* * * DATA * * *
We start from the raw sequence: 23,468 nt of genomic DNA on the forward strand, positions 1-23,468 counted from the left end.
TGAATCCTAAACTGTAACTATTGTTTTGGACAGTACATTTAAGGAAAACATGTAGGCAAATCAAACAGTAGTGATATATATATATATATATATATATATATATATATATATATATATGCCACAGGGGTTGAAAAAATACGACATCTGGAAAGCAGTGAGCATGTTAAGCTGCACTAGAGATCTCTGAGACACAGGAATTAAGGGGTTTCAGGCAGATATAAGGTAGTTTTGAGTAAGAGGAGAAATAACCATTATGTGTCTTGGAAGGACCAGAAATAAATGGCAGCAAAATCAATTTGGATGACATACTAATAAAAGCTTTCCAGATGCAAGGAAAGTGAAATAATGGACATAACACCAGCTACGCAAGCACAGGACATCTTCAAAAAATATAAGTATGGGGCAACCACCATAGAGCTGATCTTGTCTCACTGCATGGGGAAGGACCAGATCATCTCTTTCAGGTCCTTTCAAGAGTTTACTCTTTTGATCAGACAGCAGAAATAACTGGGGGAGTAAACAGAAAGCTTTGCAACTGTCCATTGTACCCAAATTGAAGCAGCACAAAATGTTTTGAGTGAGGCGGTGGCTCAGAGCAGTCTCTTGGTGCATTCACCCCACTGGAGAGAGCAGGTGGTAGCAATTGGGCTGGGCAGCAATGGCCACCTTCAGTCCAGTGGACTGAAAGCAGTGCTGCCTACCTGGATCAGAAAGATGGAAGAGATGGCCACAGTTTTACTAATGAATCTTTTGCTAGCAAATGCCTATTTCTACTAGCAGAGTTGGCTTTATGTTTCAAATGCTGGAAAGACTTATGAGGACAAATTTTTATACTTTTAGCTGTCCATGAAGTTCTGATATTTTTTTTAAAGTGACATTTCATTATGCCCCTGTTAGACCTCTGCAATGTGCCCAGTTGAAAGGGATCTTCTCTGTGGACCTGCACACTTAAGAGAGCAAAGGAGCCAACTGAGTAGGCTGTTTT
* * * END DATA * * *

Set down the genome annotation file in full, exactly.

We start from the raw sequence: 23,468 nt of genomic DNA on the forward strand, positions 1-23,468 counted from the left end.
TGAATCCTAAACTGTAACTATTGTTTTGGACAGTACATTTAAGGAAAACATGTAGGCAAATCAAACAGTAGTGATATATATATATATATATATATATATATATATATATATATATATGCCACAGGGGTTGAAAAAATACGACATCTGGAAAGCAGTGAGCATGTTAAGCTGCACTAGAGATCTCTGAGACACAGGAATTAAGGGGTTTCAGGCAGATATAAGGTAGTTTTGAGTAAGAGGAGAAATAACCATTATGTGTCTTGGAAGGACCAGAAATAAATGGCAGCAAAATCAATTTGGATGACATACTAATAAAAGCTTTCCAGATGCAAGGAAAGTGAAATAATGGACATAACACCAGCTACGCAAGCACAGGACATCTTCAAAAAATATAAGTATGGGGCAACCACCATAGAGCTGATCTTGTCTCACTGCATGGGGAAGGACCAGATCATCTCTTTCAGGTCCTTTCAAGAGTTTACTCTTTTGATCAGACAGCAGAAATAACTGGGGGAGTAAACAGAAAGCTTTGCAACTGTCCATTGTACCCAAATTGAAGCAGCACAAAATGTTTTGAGTGAGGCGGTGGCTCAGAGCAGTCTCTTGGTGCATTCACCCCACTGGAGAGAGCAGGTGGTAGCAATTGGGCTGGGCAGCAATGGCCACCTTCAGTCCAGTGGACTGAAAGCAGTGCTGCCTACCTGGATCAGAAAGATGGAAGAGATGGCCACAGTTTTACTAATGAATCTTTTGCTAGCAAATGCCTATTTCTACTAGCAGAGTTGGCTTTATGTTTCAAATGCTGGAAAGACTTATGAGGACAAATTTTTATACTTTTAGCTGTCCATGAAGTTCTGATATTTTTTTTAAAGTGACATTTCATTATGCCCCTGTTAGACCTCTGCAATGTGCCCAGTTGAAAGGGATCTTCTCTGTGGACCTGCACACTTAAGAGAGCAAAGGAGCCAACTGAGTAGGCTGTTTT